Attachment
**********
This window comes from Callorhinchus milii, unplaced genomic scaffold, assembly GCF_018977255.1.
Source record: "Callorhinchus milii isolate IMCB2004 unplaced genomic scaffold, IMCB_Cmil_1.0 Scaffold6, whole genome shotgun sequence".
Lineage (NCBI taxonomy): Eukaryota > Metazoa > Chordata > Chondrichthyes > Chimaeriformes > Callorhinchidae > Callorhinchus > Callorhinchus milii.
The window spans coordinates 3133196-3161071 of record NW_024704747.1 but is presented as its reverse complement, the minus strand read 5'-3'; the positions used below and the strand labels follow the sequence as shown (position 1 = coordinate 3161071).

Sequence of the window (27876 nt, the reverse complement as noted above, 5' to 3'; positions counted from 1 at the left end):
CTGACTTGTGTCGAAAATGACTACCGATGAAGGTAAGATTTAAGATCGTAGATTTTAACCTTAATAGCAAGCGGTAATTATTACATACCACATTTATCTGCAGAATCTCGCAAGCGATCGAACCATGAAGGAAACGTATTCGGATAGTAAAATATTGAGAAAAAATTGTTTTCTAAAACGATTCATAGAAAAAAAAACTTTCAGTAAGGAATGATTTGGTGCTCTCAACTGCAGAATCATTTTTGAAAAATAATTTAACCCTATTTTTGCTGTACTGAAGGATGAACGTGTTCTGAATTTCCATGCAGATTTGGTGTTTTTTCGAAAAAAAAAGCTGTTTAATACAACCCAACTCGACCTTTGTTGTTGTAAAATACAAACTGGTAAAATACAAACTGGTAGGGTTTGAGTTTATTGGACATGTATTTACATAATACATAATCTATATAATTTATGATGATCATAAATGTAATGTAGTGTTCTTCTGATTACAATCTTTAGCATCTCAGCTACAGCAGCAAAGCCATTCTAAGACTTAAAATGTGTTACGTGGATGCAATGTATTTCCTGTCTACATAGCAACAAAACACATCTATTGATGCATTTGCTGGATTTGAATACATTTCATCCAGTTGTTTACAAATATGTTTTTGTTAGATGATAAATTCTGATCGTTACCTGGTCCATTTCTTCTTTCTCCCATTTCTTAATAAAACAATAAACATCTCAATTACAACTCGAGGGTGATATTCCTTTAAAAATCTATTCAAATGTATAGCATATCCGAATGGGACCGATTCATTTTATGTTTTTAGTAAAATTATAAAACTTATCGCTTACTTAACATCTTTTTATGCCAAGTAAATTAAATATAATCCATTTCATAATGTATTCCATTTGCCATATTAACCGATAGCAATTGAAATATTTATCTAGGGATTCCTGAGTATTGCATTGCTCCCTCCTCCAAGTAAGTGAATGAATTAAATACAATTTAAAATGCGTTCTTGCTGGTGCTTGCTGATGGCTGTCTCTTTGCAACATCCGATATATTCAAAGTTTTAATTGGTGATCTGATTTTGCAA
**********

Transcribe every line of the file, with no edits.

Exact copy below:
This window comes from Callorhinchus milii, unplaced genomic scaffold, assembly GCF_018977255.1.
Source record: "Callorhinchus milii isolate IMCB2004 unplaced genomic scaffold, IMCB_Cmil_1.0 Scaffold6, whole genome shotgun sequence".
Lineage (NCBI taxonomy): Eukaryota > Metazoa > Chordata > Chondrichthyes > Chimaeriformes > Callorhinchidae > Callorhinchus > Callorhinchus milii.
The window spans coordinates 3133196-3161071 of record NW_024704747.1 but is presented as its reverse complement, the minus strand read 5'-3'; the positions used below and the strand labels follow the sequence as shown (position 1 = coordinate 3161071).

Sequence of the window (27876 nt, the reverse complement as noted above, 5' to 3'; positions counted from 1 at the left end):
CTGACTTGTGTCGAAAATGACTACCGATGAAGGTAAGATTTAAGATCGTAGATTTTAACCTTAATAGCAAGCGGTAATTATTACATACCACATTTATCTGCAGAATCTCGCAAGCGATCGAACCATGAAGGAAACGTATTCGGATAGTAAAATATTGAGAAAAAATTGTTTTCTAAAACGATTCATAGAAAAAAAAACTTTCAGTAAGGAATGATTTGGTGCTCTCAACTGCAGAATCATTTTTGAAAAATAATTTAACCCTATTTTTGCTGTACTGAAGGATGAACGTGTTCTGAATTTCCATGCAGATTTGGTGTTTTTTCGAAAAAAAAAGCTGTTTAATACAACCCAACTCGACCTTTGTTGTTGTAAAATACAAACTGGTAAAATACAAACTGGTAGGGTTTGAGTTTATTGGACATGTATTTACATAATACATAATCTATATAATTTATGATGATCATAAATGTAATGTAGTGTTCTTCTGATTACAATCTTTAGCATCTCAGCTACAGCAGCAAAGCCATTCTAAGACTTAAAATGTGTTACGTGGATGCAATGTATTTCCTGTCTACATAGCAACAAAACACATCTATTGATGCATTTGCTGGATTTGAATACATTTCATCCAGTTGTTTACAAATATGTTTTTGTTAGATGATAAATTCTGATCGTTACCTGGTCCATTTCTTCTTTCTCCCATTTCTTAATAAAACAATAAACATCTCAATTACAACTCGAGGGTGATATTCCTTTAAAAATCTATTCAAATGTATAGCATATCCGAATGGGACCGATTCATTTTATGTTTTTAGTAAAATTATAAAACTTATCGCTTACTTAACATCTTTTTATGCCAAGTAAATTAAATATAATCCATTTCATAATGTATTCCATTTGCCATATTAACCGATAGCAATTGAAATATTTATCTAGGGATTCCTGAGTATTGCATTGCTCCCTCCTCCAAGTAAGTGAATGAATTAAATACAATTTAAAATGCGTTCTTGCTGGTGCTTGCTGATGGCTGTCTCTTTGCAACATCCGATATATTCAAAGTTTTAATTGGTGATCTGATTTTGCAA